I wonder: One of the things that 300 fails to tell us is that Greek victory over the Persians had a second critical moment, a month after Thermopylae: The Battle of Salamis. This time it was Athens that provided the main heroic protagonists as a grossly outnumbered Greek Navy fought off the much larger Persian force. Against Spartan advice, no less. What would be the discussion today if THAT had been the movie: the wine sipping lyre strumming interior decorating limp wristed boy loving Athenians- the cultural antithesis of militaristic Sparta- step up to defeat the Persians. Would that imply that they too were nothing but bloodthirsty hawkish conservatives?
Thermoplyae and Salamis were both crucial for the Greeks. Without the heroism at Thermopylae, they would never have rallied to win further battles. Without the heroism at Salamis, the Persians would have had a fleet capable of sustaining their large army in Greece. Both victories were needed to save Greece. If you were to join the stories of Thermopylae and Salamis, you would get, in my opinion, a much more compelling story: a society on the verge of destruction by a foreign enemy, which managed to win against overwhelming odds because both warrior kings and gentle poets did what they had to do. The wonders a diverse and cosmopolitan society can achieve when the media actually supports the military!
Thus, to me it's neither a Left or Right thing. Some people simply get the idea that their society is endangered, some do not. 300 is clearly about some that did. It may be that today, a lot of people on the Left are uncomfortable with the very idea of a foreign, existential threat to society, but such discomfort does not erase the fact that historically, this has happened, time and time again. To them, it's either impossible, or well deserved, or both.
And then comes the second wave of reviews.
It made money. Tons of it. This, to the movie industry- to any industry- outweighs all other considerations. The reviews were now much more positive. Hollywood will twitch its collective whiskers and wriggle its nose at the scent of money. And they will do what comes naturally to them: they will want more of it. Oh, sure, individual artists will sniff at how the movie-going public manifests the IQ of cheese, and puff that the reason *their* work wasn't so popular was only that the audience wasn't smart enough for it, but the real power will follow the money. So why did it make money? Do we really like dreary slice and dice blood and gore films? Or do the messages- neither left nor right but vital and sincere- resonate?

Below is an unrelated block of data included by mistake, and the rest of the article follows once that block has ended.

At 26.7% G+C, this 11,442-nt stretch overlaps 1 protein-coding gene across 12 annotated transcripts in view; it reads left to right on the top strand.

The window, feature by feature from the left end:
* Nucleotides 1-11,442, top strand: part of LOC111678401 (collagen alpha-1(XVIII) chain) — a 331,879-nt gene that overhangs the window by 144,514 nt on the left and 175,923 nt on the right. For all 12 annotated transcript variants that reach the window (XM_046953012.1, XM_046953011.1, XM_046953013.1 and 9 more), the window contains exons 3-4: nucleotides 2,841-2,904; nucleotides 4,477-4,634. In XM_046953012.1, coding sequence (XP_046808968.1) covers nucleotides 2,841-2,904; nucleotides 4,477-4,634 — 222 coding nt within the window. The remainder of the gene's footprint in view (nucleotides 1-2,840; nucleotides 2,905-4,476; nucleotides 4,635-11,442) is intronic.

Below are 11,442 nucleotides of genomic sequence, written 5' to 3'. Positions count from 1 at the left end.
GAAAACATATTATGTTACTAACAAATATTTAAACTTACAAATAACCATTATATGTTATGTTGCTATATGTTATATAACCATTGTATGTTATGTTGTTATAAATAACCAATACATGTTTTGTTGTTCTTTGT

As I have noted in the past, every civilization, every society (civilized or not), has a shared mythos which helps to bind the citizenry together. Our civilization descends from the Greeks. Greek civilization might never have occurred if not for the heroics of the doomed at Thermopylae, which gave the Athenians the time necessary to fight and win the Battle of Salamis. Both Sparta and Athens form the seed from which grew Western Civilization.
The mind set reflected in the reviews of "300" suggest that the reviewers, with their apparent discomfort with the open expression of defiant aggression expressed in the movie, are too sophisticated to partake, even vicariously, in the Spartan heroics. It is unclear whether the pacifist left would ever fight, even to save themselves, let alone to save the civilization that they cannot imagine is under siege. If the sophisticates of Athens had refused to pick up the sword, they would have been dead or enslaved. Our modern day sophisticated Athenians of the MSM who refuse to wield their weapons, their pens and computers, in the service of Western Civilization, have already shown their willingness to live as slaves. After all, what did the Danish cartoon saga tell us except that the members of the elites in Academia, Hollywood, and the MSM are willing to offer up their free speech rights in obeisance to the barbarians at the gates.
"300" resonates because Americans have not yet shown themselves so willing to live as slaves as their "betters" in the effete elites.